14th Sunday in Ordinary Time, Year C

Readings: http://www.usccb.org/bible/readings/070316.cfm

Many of you are probably familiar with the magical comedy duo Penn & Teller, but fewer of you might know that Penn Jillette (the talking one) is also an avowed atheist who has very few nice things to say about religion. Still, he holds an interesting opinion: he says that he does not respect Christians who do not try to spread their faith. The way he puts it, if you believe that there is a Heaven and a Hell, and that people could actually be going to Hell, how much do you have to hate somebody to not try to get them into Heaven? Or, put another way, if you believe that eternal life is possible, why wouldn’t you want everyone to have it? Now Penn is very clear that he thinks Heaven and Hell are made up, and that religion is a bad influence in the world, but somehow this godless heathen has come to the realization that, if Christians really do believe what they say they believe, they are compelled by love to try to spread their faith.

And he is absolutely correct. We possess the truth of Jesus Christ, who is the supreme sign of God’s self-giving love, the ultimate source of happiness, and the exclusive source of life. The more you know Jesus, the happier and more full of life you will be, both now and into eternity. Those who know Jesus are no longer enslaved to sin or dominated by death. Those who know Jesus are free forever and united with their Creator in a greater intimacy than we can ever imagine. How could we not want everyone to share this joy, the hope, this life? How could we not want everyone to know Jesus. The greatest act of love we can ever show another human being is to bring them into a relationship with the One who is the Way, the Truth, and the Life.

Knowing this, knowing that those who know Jesus are compelled to preach Jesus out of love, our Gospel about the 72 disciples tells us important truths about how to spread the faith. Notice first that these disciples were sent to towns that Jesus himself intended to visit later on. The disciples were not sent to preach about themselves, or even to convert people to a new religion; they were sent to prepare the way for Jesus. The same is true for us. It is our job to talk about Jesus, to tell people about the joy he brings to us, to break down any emotional or intellectual barriers people might have to Jesus, but in the end we are just making room for Jesus himself to enter into their lives, and he will do so in his own time.

Notice also the odd phrase Jesus uses about peace. He says, “Whatever house you enter, first say, ‘Peace to this household.’ If a peaceful person lives there, your peace will rest on him; but if not, it will return to you.” It seems to me that this is Jesus’ way of saying not to worry about the effects of the preaching. If someone becomes open to Jesus because of your influence, then the peace of Christ has spread from you to them. But there are plenty of people who will reject Jesus by rejecting you, and I think Jesus wants us to remain peaceful anyway. Remember, ultimately this is Jesus’ work, not yours; you are just preparing the way. If you are rejected, find peace knowing that the Lord will be responsible for that person in other ways.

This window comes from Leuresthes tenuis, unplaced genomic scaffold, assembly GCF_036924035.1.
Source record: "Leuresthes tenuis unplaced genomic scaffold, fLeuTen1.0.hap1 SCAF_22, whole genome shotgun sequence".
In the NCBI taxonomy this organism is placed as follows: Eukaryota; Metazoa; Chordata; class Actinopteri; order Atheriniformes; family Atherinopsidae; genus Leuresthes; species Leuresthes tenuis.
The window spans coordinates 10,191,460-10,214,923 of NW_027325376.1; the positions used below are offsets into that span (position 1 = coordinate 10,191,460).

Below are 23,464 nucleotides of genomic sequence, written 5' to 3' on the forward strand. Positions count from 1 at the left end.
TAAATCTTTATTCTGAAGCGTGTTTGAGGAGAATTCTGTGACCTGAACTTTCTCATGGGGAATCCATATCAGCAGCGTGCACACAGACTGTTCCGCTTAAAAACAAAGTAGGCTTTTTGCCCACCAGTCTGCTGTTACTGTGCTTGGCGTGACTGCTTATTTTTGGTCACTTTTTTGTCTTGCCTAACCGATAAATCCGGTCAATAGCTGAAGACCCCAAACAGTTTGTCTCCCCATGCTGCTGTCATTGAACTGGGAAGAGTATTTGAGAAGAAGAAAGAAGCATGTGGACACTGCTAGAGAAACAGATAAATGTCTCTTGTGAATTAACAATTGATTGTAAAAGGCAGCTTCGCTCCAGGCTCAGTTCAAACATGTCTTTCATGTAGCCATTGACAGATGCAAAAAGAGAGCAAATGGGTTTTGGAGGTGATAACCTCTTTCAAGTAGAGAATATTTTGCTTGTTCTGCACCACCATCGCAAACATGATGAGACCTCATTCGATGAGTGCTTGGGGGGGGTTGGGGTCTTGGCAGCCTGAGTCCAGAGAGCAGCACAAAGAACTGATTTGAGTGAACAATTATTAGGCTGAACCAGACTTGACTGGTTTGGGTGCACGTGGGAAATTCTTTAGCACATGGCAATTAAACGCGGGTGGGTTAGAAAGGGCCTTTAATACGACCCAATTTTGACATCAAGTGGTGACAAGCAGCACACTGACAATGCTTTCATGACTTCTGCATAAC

Another thing that is striking about this Gospel is the absolute trust Jesus requires of his disciples. They are not allowed to take money, food, or extra clothing. They can expect to last exactly one day on their own, unless someone comes forth to help them. But Jesus implies that God will provide through other people, who will feed and house the disciples. Jesus also sends these disciples in pairs, never alone. It is abundantly clear here that the message of Jesus can never be spread without a community of disciples relying on the Holy Spirit. And this is exactly the role the Church plays today! We are all united in one mission, to spread the Good News of Jesus Christ, and we must rely on each other and the Holy Spirit if we are going to be effective.

Now, it is all well and good for me to stand up here and explain the need to preach the Gospel, but it is a really scary idea. Most of us picture someone on a street corner with a megaphone. So let me provide you a few slightly more helpful suggestions. First, do not be afraid to use the name of Jesus. Most of us find talking about religion very awkward, so we gloss over it by using the more abstract terms “God” or “Lord”. But is it Jesus, a factual, historical man, that we worship, and there is power in his name. Instead of saying you love God, trying saying that you love Jesus and see what happens. Second, be honest and open about the importance of your faith. Most of us give witness to our faith through our actions, like coming to Church on Sunday, and hope that will be enough. But it is also important to say out loud, to your spouse, to you children, to your siblings, to your friends, how your relationship with Jesus gives you strength, makes you a better person, fills you with joy, and makes everything make sense. Unless we say it out loud, everyone else will only be guessing. Finally, do not be afraid to invite. I have heard many, many stories of people who eventually found Jesus because they were invited to a simple Mass, or a simple youth group, or a simple Bible Study. It never, ever hurts to invite. If they turn down your invitation, so be it, and let your peace return to you.

As a closing thought, some of us are blessed to have seen our friends and family convert because of our influence, and some of us may never see that. God works in mysterious ways, so do not be discouraged! Remember, do not rejoice because the spirits are subject to you. Rejoice instead because your names are written in Heaven.

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